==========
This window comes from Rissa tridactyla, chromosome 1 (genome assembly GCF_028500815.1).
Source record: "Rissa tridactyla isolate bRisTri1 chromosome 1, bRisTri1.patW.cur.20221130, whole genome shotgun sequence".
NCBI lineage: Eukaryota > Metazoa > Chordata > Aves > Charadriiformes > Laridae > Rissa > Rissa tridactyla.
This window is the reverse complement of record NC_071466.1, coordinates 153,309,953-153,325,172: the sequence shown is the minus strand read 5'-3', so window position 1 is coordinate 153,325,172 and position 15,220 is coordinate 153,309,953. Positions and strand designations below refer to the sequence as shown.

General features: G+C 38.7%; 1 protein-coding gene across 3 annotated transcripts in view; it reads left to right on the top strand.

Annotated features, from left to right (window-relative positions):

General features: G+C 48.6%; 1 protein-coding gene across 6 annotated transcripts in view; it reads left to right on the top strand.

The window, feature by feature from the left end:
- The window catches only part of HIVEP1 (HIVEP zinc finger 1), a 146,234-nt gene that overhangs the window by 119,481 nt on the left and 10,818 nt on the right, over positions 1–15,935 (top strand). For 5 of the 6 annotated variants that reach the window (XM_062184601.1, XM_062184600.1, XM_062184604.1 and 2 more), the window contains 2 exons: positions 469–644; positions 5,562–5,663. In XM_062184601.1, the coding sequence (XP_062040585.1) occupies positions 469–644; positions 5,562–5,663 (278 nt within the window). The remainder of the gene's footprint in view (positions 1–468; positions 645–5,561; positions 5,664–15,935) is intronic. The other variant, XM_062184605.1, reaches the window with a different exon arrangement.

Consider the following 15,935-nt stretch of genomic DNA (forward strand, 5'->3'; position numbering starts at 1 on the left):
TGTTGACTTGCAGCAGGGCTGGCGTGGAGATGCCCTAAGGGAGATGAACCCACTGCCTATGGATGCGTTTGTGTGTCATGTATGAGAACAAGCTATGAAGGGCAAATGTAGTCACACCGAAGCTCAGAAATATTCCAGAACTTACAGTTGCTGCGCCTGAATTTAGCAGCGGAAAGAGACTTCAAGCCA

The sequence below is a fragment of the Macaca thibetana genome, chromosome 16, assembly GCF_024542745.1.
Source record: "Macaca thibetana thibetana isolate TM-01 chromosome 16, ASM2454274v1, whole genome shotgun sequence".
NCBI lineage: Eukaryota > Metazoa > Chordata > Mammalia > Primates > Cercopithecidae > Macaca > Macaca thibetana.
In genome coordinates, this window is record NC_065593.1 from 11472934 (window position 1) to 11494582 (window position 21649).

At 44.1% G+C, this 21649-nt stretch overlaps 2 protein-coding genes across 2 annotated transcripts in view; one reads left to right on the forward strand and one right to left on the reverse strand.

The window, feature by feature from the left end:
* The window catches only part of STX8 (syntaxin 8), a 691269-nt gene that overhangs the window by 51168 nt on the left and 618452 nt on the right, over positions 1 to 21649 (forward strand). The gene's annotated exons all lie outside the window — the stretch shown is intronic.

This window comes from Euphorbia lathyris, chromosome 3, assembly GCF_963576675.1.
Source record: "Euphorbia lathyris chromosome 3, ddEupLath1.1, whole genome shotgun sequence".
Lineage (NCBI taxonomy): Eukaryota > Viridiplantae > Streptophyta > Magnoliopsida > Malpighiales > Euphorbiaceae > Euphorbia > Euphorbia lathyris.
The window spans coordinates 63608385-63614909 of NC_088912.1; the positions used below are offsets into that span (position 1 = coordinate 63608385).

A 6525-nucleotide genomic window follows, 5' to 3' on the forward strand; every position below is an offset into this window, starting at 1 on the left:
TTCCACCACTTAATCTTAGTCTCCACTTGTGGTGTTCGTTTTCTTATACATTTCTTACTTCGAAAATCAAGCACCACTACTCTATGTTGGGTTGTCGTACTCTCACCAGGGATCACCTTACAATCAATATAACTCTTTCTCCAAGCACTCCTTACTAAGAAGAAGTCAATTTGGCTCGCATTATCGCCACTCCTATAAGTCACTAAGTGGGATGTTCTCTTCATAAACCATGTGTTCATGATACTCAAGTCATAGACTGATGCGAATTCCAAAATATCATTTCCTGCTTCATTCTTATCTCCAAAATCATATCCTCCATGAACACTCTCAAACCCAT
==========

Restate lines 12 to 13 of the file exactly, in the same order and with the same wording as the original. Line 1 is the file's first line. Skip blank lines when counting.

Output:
The sequence below is a fragment of the Macaca thibetana genome, chromosome 16, assembly GCF_024542745.1.
Source record: "Macaca thibetana thibetana isolate TM-01 chromosome 16, ASM2454274v1, whole genome shotgun sequence".